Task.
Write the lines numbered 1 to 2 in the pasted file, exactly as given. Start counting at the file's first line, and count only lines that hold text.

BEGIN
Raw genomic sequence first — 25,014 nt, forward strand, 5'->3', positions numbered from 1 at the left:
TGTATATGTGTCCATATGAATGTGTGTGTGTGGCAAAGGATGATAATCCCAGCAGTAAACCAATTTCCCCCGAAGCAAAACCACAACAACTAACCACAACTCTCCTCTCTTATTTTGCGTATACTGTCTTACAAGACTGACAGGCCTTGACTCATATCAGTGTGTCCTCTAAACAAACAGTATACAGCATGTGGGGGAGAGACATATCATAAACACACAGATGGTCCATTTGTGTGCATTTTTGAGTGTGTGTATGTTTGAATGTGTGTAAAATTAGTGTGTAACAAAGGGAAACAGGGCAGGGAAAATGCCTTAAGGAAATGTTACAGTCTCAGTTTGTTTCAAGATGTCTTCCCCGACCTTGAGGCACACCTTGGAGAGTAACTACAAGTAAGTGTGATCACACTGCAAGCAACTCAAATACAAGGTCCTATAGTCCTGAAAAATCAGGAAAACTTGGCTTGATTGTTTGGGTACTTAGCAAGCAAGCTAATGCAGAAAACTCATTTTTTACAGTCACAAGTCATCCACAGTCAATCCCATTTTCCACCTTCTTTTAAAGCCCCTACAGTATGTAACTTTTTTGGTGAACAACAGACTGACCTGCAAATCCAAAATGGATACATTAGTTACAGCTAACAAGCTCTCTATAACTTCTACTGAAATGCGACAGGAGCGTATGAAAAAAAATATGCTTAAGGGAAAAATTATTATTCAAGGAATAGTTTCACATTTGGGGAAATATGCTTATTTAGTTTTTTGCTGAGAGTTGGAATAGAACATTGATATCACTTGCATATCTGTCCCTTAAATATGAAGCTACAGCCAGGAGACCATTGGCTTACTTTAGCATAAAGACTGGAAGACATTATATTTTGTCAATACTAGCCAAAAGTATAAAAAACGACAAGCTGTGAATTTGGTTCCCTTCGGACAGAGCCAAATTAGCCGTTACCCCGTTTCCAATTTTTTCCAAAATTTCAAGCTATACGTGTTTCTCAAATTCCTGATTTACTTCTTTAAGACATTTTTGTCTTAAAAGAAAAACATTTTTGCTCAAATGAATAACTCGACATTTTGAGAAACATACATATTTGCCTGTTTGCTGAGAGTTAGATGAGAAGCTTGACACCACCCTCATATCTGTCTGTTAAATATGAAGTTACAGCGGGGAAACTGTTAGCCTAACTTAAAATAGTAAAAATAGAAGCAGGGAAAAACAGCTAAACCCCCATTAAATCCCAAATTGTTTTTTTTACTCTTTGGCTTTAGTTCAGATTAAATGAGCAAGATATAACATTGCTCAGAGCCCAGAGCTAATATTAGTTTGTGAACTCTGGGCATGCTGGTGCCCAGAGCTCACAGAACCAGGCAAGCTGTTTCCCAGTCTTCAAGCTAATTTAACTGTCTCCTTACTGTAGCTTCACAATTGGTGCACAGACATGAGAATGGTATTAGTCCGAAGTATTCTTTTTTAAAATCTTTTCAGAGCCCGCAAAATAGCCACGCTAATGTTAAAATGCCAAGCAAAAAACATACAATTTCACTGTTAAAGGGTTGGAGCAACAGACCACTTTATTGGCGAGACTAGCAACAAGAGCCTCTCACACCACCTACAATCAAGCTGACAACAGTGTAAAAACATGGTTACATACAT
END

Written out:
Raw genomic sequence first — 25,014 nt, forward strand, 5'->3', positions numbered from 1 at the left:
TGTATATGTGTCCATATGAATGTGTGTGTGTGGCAAAGGATGATAATCCCAGCAGTAAACCAATTTCCCCCGAAGCAAAACCACAACAACTAACCACAACTCTCCTCTCTTATTTTGCGTATACTGTCTTACAAGACTGACAGGCCTTGACTCATATCAGTGTGTCCTCTAAACAAACAGTATACAGCATGTGGGGGAGAGACATATCATAAACACACAGATGGTCCATTTGTGTGCATTTTTGAGTGTGTGTATGTTTGAATGTGTGTAAAATTAGTGTGTAACAAAGGGAAACAGGGCAGGGAAAATGCCTTAAGGAAATGTTACAGTCTCAGTTTGTTTCAAGATGTCTTCCCCGACCTTGAGGCACACCTTGGAGAGTAACTACAAGTAAGTGTGATCACACTGCAAGCAACTCAAATACAAGGTCCTATAGTCCTGAAAAATCAGGAAAACTTGGCTTGATTGTTTGGGTACTTAGCAAGCAAGCTAATGCAGAAAACTCATTTTTTACAGTCACAAGTCATCCACAGTCAATCCCATTTTCCACCTTCTTTTAAAGCCCCTACAGTATGTAACTTTTTTGGTGAACAACAGACTGACCTGCAAATCCAAAATGGATACATTAGTTACAGCTAACAAGCTCTCTATAACTTCTACTGAAATGCGACAGGAGCGTATGAAAAAAAATATGCTTAAGGGAAAAATTATTATTCAAGGAATAGTTTCACATTTGGGGAAATATGCTTATTTAGTTTTTTGCTGAGAGTTGGAATAGAACATTGATATCACTTGCATATCTGTCCCTTAAATATGAAGCTACAGCCAGGAGACCATTGGCTTACTTTAGCATAAAGACTGGAAGACATTATATTTTGTCAATACTAGCCAAAAGTATAAAAAACGACAAGCTGTGAATTTGGTTCCCTTCGGACAGAGCCAAATTAGCCGTTACCCCGTTTCCAATTTTTTCCAAAATTTCAAGCTATACGTGTTTCTCAAATTCCTGATTTACTTCTTTAAGACATTTTTGTCTTAAAAGAAAAACATTTTTGCTCAAATGAATAACTCGACATTTTGAGAAACATACATATTTGCCTGTTTGCTGAGAGTTAGATGAGAAGCTTGACACCACCCTCATATCTGTCTGTTAAATATGAAGTTACAGCGGGGAAACTGTTAGCCTAACTTAAAATAGTAAAAATAGAAGCAGGGAAAAACAGCTAAACCCCCATTAAATCCCAAATTGTTTTTTTTACTCTTTGGCTTTAGTTCAGATTAAATGAGCAAGATATAACATTGCTCAGAGCCCAGAGCTAATATTAGTTTGTGAACTCTGGGCATGCTGGTGCCCAGAGCTCACAGAACCAGGCAAGCTGTTTCCCAGTCTTCAAGCTAATTTAACTGTCTCCTTACTGTAGCTTCACAATTGGTGCACAGACATGAGAATGGTATTAGTCCGAAGTATTCTTTTTTAAAATCTTTTCAGAGCCCGCAAAATAGCCACGCTAATGTTAAAATGCCAAGCAAAAAACATACAATTTCACTGTTAAAGGGTTGGAGCAACAGACCACTTTATTGGCGAGACTAGCAACAAGAGCCTCTCACACCACCTACAATCAAGCTGACAACAGTGTAAAAACATGGTTACATACAT